Josh Evans is the student pastor at Union Grove Baptist Church in the Winston Salem, NC area. He has been a mentor and pastor to students for 4 years. You can connect further with Josh on his blog or send him a direct email at joshhevans@gmail.com.

Congratulations, you made it to the summer and for most of us it is another notch in the youth ministry belt.  Doesn’t matter how long you’ve been in youth ministry, when another year passes by you look back at how far you’ve come and then you might find yourself asking, “How long can I really do youth ministry?”

It’s not a question of, “Is it time to quit?” because that’s a result of frustration and burn out.  Pondering your longevity is healthy question because let’s face it one day your time will come to hang up the flip-flops and t-shirts. One day you will not be the youth minister of the church in which you currently reside.  By asking this question you begin the process of doing something every youth minister should do which is REPLACE YOURSELF.

But, how do you go about doing so?  How does one replace them selves without picking a date?  It starts with:

Casting Vision:  Your ministry can’t be about you otherwise it will crumble when you depart.  Creating a vision means creating a destination that goes beyond you.  It’s about what you feel God has called you to lead and one-day hand off.  In order to make this happen you need to share the vision of your ministry with your team, your students and the church so that they can carry it forward even after you are gone.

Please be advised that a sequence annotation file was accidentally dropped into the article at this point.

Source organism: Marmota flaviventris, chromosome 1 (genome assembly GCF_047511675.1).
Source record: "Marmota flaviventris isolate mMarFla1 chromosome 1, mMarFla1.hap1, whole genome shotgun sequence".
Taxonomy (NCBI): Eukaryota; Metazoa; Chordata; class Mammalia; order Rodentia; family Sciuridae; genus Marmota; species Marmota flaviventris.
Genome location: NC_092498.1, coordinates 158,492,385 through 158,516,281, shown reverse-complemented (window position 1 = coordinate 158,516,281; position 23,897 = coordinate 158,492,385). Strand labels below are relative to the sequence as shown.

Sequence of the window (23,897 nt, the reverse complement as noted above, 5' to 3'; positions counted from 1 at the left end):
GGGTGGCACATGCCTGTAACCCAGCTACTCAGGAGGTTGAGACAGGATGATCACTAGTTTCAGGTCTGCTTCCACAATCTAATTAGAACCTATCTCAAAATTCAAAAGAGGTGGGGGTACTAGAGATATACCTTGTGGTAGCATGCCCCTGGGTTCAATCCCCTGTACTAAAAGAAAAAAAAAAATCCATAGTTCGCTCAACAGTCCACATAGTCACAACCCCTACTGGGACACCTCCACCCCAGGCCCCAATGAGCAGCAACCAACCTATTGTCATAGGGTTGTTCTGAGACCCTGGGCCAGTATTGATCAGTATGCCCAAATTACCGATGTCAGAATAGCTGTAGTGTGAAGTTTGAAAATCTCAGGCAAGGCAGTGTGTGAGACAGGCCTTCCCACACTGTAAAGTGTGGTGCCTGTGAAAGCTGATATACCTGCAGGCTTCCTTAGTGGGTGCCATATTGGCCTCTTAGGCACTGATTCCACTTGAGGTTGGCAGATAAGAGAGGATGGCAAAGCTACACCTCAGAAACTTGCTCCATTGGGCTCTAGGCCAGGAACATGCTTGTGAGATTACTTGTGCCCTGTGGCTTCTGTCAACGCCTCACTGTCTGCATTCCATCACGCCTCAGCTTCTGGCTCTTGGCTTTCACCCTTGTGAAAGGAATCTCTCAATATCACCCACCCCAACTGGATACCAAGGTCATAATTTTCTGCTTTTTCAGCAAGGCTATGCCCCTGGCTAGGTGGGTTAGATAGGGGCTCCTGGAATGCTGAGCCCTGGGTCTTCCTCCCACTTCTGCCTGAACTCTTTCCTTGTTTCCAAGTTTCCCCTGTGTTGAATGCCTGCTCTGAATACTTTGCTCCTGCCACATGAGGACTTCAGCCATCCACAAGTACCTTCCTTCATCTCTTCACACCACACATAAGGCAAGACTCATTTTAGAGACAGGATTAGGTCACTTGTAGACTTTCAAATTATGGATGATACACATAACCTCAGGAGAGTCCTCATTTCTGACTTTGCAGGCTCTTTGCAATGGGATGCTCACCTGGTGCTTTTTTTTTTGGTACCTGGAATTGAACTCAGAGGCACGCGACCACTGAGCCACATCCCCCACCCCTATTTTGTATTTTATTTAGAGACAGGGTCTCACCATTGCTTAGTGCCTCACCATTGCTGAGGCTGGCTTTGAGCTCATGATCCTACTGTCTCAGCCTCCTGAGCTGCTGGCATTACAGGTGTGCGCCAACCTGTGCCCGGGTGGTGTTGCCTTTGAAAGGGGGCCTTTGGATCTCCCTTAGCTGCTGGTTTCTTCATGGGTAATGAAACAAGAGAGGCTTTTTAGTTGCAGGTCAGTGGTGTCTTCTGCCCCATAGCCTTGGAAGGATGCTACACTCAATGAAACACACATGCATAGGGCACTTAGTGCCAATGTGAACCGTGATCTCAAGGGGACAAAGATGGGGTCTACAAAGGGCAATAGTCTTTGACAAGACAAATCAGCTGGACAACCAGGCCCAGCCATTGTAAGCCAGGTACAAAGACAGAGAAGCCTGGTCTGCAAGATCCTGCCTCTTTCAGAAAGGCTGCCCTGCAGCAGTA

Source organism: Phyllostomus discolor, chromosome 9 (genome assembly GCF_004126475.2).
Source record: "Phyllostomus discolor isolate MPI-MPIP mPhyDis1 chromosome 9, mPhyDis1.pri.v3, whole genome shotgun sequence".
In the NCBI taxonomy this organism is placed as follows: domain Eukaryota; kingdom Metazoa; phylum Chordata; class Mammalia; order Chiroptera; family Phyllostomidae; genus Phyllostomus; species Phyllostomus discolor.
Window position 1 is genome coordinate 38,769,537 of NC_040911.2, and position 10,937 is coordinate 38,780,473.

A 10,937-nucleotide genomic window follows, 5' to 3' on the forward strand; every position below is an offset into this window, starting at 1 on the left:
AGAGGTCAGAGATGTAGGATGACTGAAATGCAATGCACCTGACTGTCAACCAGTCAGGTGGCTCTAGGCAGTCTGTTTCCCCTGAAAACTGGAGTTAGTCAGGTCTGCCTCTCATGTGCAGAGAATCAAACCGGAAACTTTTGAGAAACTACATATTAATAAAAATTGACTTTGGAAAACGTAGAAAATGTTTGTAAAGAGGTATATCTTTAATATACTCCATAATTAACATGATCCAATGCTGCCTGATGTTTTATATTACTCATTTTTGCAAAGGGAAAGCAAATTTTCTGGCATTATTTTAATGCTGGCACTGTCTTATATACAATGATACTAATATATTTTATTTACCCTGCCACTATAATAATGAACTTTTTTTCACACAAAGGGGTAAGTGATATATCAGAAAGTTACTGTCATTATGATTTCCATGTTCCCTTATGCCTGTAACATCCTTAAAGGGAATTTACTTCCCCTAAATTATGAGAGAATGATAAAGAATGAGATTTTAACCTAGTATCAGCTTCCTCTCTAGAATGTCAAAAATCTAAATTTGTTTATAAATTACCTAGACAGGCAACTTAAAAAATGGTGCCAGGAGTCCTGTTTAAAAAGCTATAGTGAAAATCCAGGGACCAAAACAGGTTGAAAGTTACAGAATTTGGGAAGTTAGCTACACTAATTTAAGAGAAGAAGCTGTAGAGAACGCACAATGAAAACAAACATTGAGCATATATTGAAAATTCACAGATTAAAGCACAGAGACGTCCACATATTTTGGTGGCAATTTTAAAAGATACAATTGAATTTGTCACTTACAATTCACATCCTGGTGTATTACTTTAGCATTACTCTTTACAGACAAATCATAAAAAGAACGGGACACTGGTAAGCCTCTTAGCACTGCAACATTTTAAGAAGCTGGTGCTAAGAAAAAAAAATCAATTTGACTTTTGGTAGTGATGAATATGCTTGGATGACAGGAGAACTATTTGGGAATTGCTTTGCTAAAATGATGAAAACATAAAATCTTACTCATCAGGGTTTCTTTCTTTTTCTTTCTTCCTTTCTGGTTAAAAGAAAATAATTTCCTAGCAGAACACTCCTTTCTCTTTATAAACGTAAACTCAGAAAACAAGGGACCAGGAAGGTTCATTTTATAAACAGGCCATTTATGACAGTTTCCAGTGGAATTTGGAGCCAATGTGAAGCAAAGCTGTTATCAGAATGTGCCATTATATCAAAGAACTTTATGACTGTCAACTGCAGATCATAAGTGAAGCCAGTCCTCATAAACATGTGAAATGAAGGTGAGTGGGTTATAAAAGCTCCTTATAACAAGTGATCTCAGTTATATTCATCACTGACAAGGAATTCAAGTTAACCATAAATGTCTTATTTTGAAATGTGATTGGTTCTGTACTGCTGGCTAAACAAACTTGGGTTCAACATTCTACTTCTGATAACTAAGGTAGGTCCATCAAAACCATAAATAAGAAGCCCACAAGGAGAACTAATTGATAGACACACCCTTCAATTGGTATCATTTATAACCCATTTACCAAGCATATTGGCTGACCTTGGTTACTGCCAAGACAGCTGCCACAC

Building Up Leaders: You replace yourself by delegating responsibilities so that when you walk away the ministry can keep moving.  But, it’s not just about recruiting foot soldiers to do your work, it’s about looking for people who have the potential to takeover when you step down and bring the ministry to an entirely new level.  To find these people look for those who are out of the box thinkers, have a heart for God and the courage to make bold moves.

Thinking Steps Not Programs:  If your ministry is all about event planning it won’t have the structure to thrive on it’s own.  If you have a vision the best way to reach it is through a ministry that consistently leads teenagers into the next step of their faith journey.  Every thing that you plan should have a next step or else you will find people hitting a dead end.

Replacing yourself isn’t easy; it takes work and is a long-term plan.  You are not going to know the day your role, as a ministry leader will end; therefore, it’s always good to plan for the future.  On top of creating a sustainable structure you need to make sure that pride and fear never stand in the way.  That is why you need to make sure that God is leading you.  When you work on your replacing yourself you are not only building a healthy ministry but also one that will last.

How are you replacing yourself?

Chris Wesley is the Director of Student Ministry at Church of the Nativity in Timonium, MD. You can read more about his blog Marathon Youth Ministry.